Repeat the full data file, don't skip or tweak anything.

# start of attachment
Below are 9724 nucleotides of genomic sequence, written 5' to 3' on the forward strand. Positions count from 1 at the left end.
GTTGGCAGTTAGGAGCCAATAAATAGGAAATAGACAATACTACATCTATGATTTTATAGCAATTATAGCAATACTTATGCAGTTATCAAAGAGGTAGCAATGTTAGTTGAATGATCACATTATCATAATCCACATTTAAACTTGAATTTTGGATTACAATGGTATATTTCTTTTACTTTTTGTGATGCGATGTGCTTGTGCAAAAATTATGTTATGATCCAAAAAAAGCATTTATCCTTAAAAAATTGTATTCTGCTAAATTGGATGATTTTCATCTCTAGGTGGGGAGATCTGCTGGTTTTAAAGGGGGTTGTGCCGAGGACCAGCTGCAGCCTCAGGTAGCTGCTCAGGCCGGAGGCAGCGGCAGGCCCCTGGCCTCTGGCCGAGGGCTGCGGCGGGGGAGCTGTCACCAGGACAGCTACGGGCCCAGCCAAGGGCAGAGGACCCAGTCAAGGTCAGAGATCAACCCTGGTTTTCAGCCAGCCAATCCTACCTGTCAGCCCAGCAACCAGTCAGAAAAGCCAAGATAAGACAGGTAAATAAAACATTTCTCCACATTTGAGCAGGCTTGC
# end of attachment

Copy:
Below are 9724 nucleotides of genomic sequence, written 5' to 3' on the forward strand. Positions count from 1 at the left end.
GTTGGCAGTTAGGAGCCAATAAATAGGAAATAGACAATACTACATCTATGATTTTATAGCAATTATAGCAATACTTATGCAGTTATCAAAGAGGTAGCAATGTTAGTTGAATGATCACATTATCATAATCCACATTTAAACTTGAATTTTGGATTACAATGGTATATTTCTTTTACTTTTTGTGATGCGATGTGCTTGTGCAAAAATTATGTTATGATCCAAAAAAAGCATTTATCCTTAAAAAATTGTATTCTGCTAAATTGGATGATTTTCATCTCTAGGTGGGGAGATCTGCTGGTTTTAAAGGGGGTTGTGCCGAGGACCAGCTGCAGCCTCAGGTAGCTGCTCAGGCCGGAGGCAGCGGCAGGCCCCTGGCCTCTGGCCGAGGGCTGCGGCGGGGGAGCTGTCACCAGGACAGCTACGGGCCCAGCCAAGGGCAGAGGACCCAGTCAAGGTCAGAGATCAACCCTGGTTTTCAGCCAGCCAATCCTACCTGTCAGCCCAGCAACCAGTCAGAAAAGCCAAGATAAGACAGGTAAATAAAACATTTCTCCACATTTGAGCAGGCTTGC